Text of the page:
Government walks the razor’s edge, trust vote could go either way

By Murali Krishnan, Liz Mathew and Kavita Bajeli-Datt, IANS,

New Delhi : Fighting with its back to the wall, India’s United Progressive Alliance (UPA) government was Friday busy rustling up the numbers in a do-or-die trust vote in parliament as allegations of defections, horse-trading and cross-voting in the ruling coalition flew thick and fast.

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Till a few days back, party managers were optimistic that the arithmetic in the 543-member house was in their favour to obtain the magical 272 number needed for the survival of Prime Minister Manmohan Singh’s government.

But with a determined opposition – that includes both the Left and the Right – going on the overdrive to woo smaller parties and even some of the UPA’s constituents, it looked Friday that the vote would be very close.

There was speculation over possible defections from both sides. While the main opposition Bharatiya Janata Party (BJP) claimed it would get at least four MPs from the Congress, including some from Karnataka, to vote against the government, the Congress also pointed out that there were a few MPs from the BJP and the opposition National Democratic Alliance (NDA) ready for cross-voting.

Congress president Sonia Gandhi was constantly in touch with senior ministers and party leaders, instructing general secretaries and state convenors to take all possible measures to keep the party MPs together. Gandhi – who after initial hesitation has thrown her weight behind Manmohan Singh and the contentious nuclear deal with the United States – will begin meeting her party MPs state-wise Saturday morning and all party MPs have been directed to stay put in the national capital.

With just four days remaining for the trust vote, the high-voltage political drama continued to play out.

The Jharkhand Mukti Morcha (JMM), which has five MPs and is one of the groups crucial to the government’s survival, was ambiguous about the way it would swing as its leader Shibu Soren continued to play a hide and seek game and refused to be pinned down.

Soren, who was forced to resign as coal minister in 2006 after he was convicted for murder, publicly demanded his ministry back. Congress floor managers hinted that Soren could be rehabilitated in the government.

Even Parliamentary Affairs Minister Vayalar Ravi gave sufficent indications to that effect.

“Shibu Soren has every right to claim his ministership in the council of ministers as he was a minister once. But I am not in charge of cabinet formation,” he said.

But sources in the Bharatiya Janata Party (BJP), which is determined to oust the Congress-led government from power, said the party had approached Soren offering him the chief ministership of Jharkhand, where it says it can dethrone the state’s UPA government.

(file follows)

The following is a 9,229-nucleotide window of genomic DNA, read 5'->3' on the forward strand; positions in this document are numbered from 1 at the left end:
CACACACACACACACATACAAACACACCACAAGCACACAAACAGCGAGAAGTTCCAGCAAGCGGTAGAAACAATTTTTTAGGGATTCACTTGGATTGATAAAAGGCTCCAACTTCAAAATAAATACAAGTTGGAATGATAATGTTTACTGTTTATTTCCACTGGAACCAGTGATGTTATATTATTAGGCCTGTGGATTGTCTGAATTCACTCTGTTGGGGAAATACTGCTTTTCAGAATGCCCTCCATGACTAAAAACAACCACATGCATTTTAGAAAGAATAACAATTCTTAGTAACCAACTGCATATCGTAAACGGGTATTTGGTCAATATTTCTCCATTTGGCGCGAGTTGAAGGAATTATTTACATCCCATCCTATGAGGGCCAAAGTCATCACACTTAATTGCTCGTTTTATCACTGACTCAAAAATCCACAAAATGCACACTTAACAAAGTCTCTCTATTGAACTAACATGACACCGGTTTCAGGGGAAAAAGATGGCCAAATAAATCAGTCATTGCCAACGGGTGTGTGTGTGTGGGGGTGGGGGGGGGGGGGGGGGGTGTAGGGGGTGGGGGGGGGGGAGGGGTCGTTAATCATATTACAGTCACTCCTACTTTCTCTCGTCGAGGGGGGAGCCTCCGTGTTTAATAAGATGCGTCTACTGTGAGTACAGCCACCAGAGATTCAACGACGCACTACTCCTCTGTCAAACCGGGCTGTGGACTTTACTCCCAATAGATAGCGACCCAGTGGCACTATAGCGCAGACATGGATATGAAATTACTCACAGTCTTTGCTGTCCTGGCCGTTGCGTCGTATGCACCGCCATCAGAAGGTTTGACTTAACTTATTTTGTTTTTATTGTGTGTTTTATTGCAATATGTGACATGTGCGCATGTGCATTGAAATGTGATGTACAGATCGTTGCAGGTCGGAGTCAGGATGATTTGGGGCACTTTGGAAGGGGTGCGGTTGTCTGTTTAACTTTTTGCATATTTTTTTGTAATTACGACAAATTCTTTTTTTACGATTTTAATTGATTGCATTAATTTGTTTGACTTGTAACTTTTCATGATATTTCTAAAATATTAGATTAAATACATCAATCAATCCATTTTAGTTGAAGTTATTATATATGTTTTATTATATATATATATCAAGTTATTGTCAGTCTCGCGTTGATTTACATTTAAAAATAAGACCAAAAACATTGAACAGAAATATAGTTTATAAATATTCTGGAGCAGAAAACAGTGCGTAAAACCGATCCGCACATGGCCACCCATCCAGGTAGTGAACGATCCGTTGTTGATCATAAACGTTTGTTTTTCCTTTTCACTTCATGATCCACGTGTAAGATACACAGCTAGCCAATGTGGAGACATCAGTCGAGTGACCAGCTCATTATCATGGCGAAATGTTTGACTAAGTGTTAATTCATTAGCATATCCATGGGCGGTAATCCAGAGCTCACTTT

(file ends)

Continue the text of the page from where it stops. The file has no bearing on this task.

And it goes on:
However, Teklal Mahto, a JMM Lok Sabha MP from Giridih district, was clear in his stand. “There is no question of having an alliance with the NDA. I will vote in favour of the United Progressive Alliance (UPA) irrespective of whatever decision my party takes,” Mahto told IANS.

Echoing his view, Jharkhand Deputy Chief Minister and JMM legislator Sudhir Mahto said: “There is no possibility of an alliance with the NDA. It is just a speculation that the JMM is cementing an alliance with the NDA. The rumours are being floated to tarnish the image of the party.”

Manmohan Singh phoned former prime minister and Janata Dal-Secular president H.D. Deve Gowda to seek the support of his party’s three MPs.

After the brief conversation, Gowda was non-committal, refusing to indicate which way his party would vote.

“I will be meeting him (Singh) tomorrow (Saturday) in Delhi. There are still two days’ time. Why is this hurry? We are neither in the UPA nor the NDA. We are on our own,” Gowda said enigmatically.

Although Gowda has three MPs in his party on record, one of them – Kerala leader M.P. Veerendra Kumar – is not likely to vote in favour of the UPA. The Kerala unit of the JD-S is part of the Communist Party of India-Marxist (CPI-M)-led Left Democratic Front in the state.

In the midst of all this, rebel Samajwadi Party MP Munawar Hassan came out openly to claim he was offered money for his vote.

“I was offered Rs.250 million for the trust vote. The person who offered me the sum wanted me to be loyal to the Samajwadi Party and vote for the UPA government,” he alleged.

But as tensions grew over the numbers game and whether the UPA would survive the confidence motion, a confident External Affairs Minister Pranab Mukherjee said the government will “sail through” the trust vote.

“Have patience, we will sail through. We have the numbers,” Mukherjee said while making a quick exit after addressing medical students at the convocation of the Post-Graduate Institute of Medical Education and Research (PGIMER) in Chandigarh.

Mukherjee has been at the centre of most moves that the Congress-led UPA government is making to survive Tuesday’s trust vote.

Fearing its MPs could be poached by Uttar Pradesh Chief Minister Mayawati ahead of the trust vote, the Samajwadi Party leadership – who have decided to support the government – took extra care to keep its flock together directing most of its MPs to camp in the national capital.